USDA Forest Service
 

Pacific Southwest Research Station


  fs.fed.us
 
Pacific Southwest
Research Station

800 Buchanan Street
Albany, CA 94710-0011
(510) 883-8830
United States Department of Agriculture Forest Service. USDA logo which links to the department's national site. Forest Service logo which links to the agency's national site.
[image:] TreeSearch, links to http://treesearch.fs.fed.us/

Giving you access to more than 45,000 online USDA Forest Service Research publications.

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What's new
Image of an American Pika perched on a rock.

New research suggests that American pikas can tolerate changes in climate better than expected.

A hoary bat is nestled in a pair of hands wearing leather gloves.

Researchers have documented hoary bats – the most widespread bat species in North America – flying at night using little to no echolocation during their mating season.

A view of the Caples Creek Watershed on the El Dorado National Forest.

Researchers from the California Academy of Sciences and PSW team up for a study to reduce high intensity wildfires and contribute to healthier forest ecosystems.

Chris Fettig holiding his 2017 Research and Development Deputy Chief's Award for Science Delivery.

Research entomologist Chris Fettig recently received the Forest Service's 2017 Research and Development Deputy Chief's Award for Science Delivery.

A screenshot of the title slide to the YouTube video, The Ohia: The Story of Hawaii's Tree.

The Ohia: The Story of Hawaii's Tree is a video featuring PSW researchers explaining the Ohia tree and the impacts of Rapid Ohia Death.

Science that makes a difference.

The Pacific Southwest Research Station is a world leader in natural resources research through our scientific excellence and responsiveness to the needs of current and future generations.

We represent the research and development branch of the USDA Forest Service in the states of California and Hawaii and the U.S. affiliated Pacific Islands. Our mission is to develop and communicate science needed to sustain forest ecosystems and their benefits to society.

[image-text]: Featured Science
Tree Mortality in California: Fire management in the face of tree mortality across large landscapes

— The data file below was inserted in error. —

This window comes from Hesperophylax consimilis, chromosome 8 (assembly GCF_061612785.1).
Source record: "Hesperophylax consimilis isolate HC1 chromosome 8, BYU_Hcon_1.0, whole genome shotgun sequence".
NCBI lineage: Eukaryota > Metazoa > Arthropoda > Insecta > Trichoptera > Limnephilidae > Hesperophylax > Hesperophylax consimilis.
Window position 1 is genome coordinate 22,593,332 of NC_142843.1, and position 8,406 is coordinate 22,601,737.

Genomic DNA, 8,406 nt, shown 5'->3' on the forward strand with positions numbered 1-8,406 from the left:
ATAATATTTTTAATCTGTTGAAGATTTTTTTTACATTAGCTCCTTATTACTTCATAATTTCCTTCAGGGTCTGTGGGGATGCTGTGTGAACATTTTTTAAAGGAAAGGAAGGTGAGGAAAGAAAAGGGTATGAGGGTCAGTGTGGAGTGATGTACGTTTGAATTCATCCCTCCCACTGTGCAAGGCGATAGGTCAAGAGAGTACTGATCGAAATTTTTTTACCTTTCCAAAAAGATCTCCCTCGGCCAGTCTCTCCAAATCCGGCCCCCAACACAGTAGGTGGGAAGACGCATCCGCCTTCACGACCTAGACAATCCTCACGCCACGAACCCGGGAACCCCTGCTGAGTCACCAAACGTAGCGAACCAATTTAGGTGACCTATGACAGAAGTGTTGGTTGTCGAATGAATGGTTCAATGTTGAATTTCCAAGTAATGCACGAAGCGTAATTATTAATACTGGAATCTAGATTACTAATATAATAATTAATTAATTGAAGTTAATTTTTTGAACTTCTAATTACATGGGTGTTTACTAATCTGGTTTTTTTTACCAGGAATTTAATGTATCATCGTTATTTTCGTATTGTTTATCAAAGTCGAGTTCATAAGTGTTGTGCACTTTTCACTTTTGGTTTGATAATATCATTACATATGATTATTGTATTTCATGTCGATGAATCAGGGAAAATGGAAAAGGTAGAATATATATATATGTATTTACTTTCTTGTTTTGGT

A photo of Diane Delany in the lab.
Download "Wildfire Risks in Beetle-Killed Trees Link to Time From Death" to learn more about how bark beetle infestation in forests leads to tree mortality.

Fire exclusion, past and ongoing harvesting practices, and livestock grazing have changed forest structure and species composition in many western forests. Altered fire regimes have increased the density of trees, decreased overall tree size, and increased surface fuel loads.

Forest managers seek to modify fire behavior by reducing fuels through thinning or prescribed burning. Creating forest structures that can reduce fire severity across a large landscape may decrease the need for aggressive firefighting strategies and could eventually reduce the costs of wildfire suppression.

In addition, forests in California are experiencing large-scale, tree mortality. Recent research shows that treatments, including both mechanical thinning and wider-use of prescribed fire, are needed to reduce the density of trees and fuels in many of today’s forests.

Learn about our latest research on tree mortality in California, with videos and information on drought, bark beetles, wildfire risks and restoration strategies.

[image-text]: Recent Publications
Cover image psw-gtr-257
Passive monitoring techniques for evaluating atmospheric ozone and nitrogen exposure and deposition to California ecosystems
(GTR-PSW-257)

In this report, several alternative approaches for estimating N deposition are also considered as a guide for selecting appropriate techniques in ecosystem-effects studies in California and elsewhere.

Cover image psw-gtr-258
Proceedings of the Coast Redwood Science Symposium—2016: past successes and future direction. Proceedings of a workshop
(GTR-PSW-258)

With its limited range and high value, the coast redwood forest is a microcosm of many of the emerging science and management issues facing today’s forested landscapes.

Cover image psw-gtr-259
OP-Yield Version 1.00 user’s guide
(GTR-PSW-259)

OP-Yield is a Microsoft Excel™ spreadsheet with 14 specified user inputs to derive custom yield estimates using the original Oliver and Powers (1978) functions as the foundation. It presents yields for ponderosa pine (Pinus ponderosa Lawson & C. Lawson) plantations in northern California.

Last Modified: May 2, 2018 01:05:56 PM